Tagle is one of the Philippines’ two most influential Catholic bishops, the other being Lingayen-Dagupan Archbishop Socrates Villegas, president of the Catholic Bishops’ Conference of the Philippines. 

In his archdiocese, Villegas led a prayer rally on Monday, December 12, to denounce the death penalty.

Referring to the act of sentencing people to death, Villegas said in a prepared speech: “Sino ang mag-uutos? Ang hukuman. Sino ang hukuman? Tao. May tao bang hindi nagkakamali? Puwede bang magkamali ang hukuman? Katulad ng lahat ng tao, puwedeng magkamali.”

(Who will order it? The courts. And who are the courts? People. Is there a person who does not make mistakes? Can the courts make a mistake? Like all other people, they can make a mistake.)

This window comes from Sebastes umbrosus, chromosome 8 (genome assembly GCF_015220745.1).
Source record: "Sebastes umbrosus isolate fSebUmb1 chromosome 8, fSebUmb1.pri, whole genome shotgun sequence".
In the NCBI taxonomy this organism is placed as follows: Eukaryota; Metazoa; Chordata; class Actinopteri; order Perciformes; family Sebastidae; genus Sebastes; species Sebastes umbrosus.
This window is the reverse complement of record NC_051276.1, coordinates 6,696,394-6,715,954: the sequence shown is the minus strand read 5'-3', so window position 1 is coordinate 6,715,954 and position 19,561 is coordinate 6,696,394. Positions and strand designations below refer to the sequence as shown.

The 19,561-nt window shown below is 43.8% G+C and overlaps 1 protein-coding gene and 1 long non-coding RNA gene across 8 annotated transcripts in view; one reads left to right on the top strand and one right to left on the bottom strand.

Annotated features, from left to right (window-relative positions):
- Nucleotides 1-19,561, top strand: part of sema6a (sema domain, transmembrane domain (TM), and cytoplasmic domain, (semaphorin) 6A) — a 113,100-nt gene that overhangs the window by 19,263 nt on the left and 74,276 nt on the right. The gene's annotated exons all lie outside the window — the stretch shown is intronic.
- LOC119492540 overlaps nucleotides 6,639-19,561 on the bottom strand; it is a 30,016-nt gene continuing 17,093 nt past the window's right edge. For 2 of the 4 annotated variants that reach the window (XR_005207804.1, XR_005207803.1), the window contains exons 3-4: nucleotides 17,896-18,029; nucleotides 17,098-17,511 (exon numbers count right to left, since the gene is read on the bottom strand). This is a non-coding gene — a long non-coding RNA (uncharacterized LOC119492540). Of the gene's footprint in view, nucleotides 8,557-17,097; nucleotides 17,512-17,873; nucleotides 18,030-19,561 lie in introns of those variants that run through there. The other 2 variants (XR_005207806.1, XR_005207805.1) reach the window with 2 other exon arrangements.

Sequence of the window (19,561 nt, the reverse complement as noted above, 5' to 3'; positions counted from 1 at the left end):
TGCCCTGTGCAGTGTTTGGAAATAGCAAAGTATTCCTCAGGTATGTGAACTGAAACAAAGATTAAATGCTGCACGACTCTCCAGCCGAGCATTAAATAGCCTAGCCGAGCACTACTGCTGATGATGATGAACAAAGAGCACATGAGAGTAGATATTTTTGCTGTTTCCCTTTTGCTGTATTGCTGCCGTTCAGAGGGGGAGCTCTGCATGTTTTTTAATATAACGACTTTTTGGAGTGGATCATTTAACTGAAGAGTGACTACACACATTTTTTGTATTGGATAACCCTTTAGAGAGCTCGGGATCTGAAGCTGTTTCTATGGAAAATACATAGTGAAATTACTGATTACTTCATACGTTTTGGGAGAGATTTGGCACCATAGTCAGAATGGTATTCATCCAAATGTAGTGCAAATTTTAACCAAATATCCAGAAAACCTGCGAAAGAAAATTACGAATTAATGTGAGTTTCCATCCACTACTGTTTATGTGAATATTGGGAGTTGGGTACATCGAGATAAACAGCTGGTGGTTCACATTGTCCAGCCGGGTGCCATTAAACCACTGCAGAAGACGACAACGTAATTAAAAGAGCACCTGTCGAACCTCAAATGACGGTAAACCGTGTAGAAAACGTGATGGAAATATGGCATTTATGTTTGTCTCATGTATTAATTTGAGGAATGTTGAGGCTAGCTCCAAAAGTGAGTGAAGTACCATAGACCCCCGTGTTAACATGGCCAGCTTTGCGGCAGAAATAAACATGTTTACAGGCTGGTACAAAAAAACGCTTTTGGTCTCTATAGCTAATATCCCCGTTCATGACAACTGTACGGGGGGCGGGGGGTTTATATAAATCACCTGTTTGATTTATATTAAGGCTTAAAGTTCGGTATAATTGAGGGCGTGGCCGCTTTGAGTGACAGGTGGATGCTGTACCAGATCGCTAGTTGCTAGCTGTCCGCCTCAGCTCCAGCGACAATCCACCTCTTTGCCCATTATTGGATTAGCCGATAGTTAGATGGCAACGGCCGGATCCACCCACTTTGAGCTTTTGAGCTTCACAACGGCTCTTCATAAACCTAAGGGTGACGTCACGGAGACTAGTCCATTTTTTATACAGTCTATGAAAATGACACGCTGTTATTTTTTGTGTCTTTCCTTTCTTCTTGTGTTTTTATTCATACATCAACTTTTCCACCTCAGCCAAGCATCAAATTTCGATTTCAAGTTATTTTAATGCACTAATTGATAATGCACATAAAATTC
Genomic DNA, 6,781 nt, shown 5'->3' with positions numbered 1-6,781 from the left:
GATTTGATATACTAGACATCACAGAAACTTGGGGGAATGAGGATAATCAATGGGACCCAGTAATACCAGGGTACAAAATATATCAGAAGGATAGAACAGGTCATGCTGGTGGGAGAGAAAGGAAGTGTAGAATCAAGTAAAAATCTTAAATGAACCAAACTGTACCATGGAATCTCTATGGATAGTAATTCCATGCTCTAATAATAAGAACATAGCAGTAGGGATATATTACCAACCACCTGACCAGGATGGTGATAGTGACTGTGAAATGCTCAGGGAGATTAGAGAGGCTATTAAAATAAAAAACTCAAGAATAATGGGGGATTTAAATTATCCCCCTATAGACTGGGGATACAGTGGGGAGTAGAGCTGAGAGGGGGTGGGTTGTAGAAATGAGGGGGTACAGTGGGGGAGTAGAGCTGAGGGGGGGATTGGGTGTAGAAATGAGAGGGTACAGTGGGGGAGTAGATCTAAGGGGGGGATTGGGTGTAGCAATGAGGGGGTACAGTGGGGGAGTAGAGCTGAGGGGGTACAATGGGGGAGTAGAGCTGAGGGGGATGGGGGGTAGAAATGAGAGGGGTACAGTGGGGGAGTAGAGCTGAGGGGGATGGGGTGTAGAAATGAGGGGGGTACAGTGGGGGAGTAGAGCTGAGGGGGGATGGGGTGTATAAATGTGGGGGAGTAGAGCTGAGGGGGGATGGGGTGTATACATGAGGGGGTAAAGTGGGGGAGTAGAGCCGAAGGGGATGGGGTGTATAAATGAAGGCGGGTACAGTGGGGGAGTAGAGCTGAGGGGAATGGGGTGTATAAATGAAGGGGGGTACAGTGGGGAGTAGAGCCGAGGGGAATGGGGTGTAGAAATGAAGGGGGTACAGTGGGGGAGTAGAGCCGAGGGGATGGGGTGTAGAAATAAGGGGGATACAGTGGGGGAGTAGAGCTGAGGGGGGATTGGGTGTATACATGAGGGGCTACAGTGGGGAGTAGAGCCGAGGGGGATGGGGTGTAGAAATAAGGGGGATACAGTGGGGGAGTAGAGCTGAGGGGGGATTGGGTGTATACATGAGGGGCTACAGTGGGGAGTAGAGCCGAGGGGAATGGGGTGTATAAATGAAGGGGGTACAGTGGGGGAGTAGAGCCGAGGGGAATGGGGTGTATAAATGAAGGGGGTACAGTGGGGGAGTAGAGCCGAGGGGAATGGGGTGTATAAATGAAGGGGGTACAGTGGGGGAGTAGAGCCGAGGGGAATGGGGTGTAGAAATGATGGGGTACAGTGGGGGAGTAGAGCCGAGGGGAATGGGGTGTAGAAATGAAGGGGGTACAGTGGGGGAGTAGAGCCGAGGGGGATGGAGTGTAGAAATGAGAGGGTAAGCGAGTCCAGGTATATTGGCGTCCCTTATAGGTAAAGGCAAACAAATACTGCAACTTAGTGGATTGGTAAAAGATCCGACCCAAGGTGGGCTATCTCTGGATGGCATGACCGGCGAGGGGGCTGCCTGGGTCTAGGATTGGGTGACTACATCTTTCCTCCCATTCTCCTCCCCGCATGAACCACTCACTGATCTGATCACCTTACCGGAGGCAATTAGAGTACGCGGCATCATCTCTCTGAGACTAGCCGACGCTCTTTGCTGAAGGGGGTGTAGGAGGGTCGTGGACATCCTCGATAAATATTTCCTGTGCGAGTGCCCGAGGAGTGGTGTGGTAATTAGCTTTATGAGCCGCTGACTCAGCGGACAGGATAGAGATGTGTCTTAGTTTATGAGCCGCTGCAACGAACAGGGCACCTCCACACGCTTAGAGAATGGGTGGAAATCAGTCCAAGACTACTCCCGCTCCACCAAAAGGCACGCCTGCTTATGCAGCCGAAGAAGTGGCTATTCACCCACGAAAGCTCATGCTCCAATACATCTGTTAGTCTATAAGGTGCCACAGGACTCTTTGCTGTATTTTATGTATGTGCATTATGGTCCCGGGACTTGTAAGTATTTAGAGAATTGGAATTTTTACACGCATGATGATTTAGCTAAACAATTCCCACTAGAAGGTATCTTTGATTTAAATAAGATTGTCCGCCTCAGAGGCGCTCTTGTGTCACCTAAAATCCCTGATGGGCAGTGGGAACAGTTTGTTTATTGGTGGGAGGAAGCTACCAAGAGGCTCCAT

Villegas continued: “Paano kung matapos mabitay ay nakitang iba pala ang may kasalanan? Sorry na lang? Gayon ba? Ay mali? Maibabalik ba ang buhay ng nagpakamalang mabitay? Maibabalik ba ang buhay ng binaril na mistaken identity?”

(What if, after being executed, it is found that another person committed the crime? Just say sorry? Is that so? Oh, we made a mistake? Can we bring back the life of one mistakenly executed? Can we bring back the life of one who was shot on a mistaken identity?)

Villegas then made a proposal: “We are not protesting without a solution. We are protesting with an alternative. Reform the criminal justice system.” (READ: A lethal mix? Death penalty and a ‘flawed, corrupt’ justice system

He added: “The solution is not killing criminals! Our alternative is fullness of life for the guilty and the innocent.” –

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Paterno Esmaquel II

Paterno R. Esmaquel II, news editor of Rappler, specializes in covering religion and foreign affairs. He obtained his MA Journalism degree from Ateneo and later finished MSc Asian Studies (Religions in Plural Societies) at RSIS, Singapore. For story ideas or feedback, email him at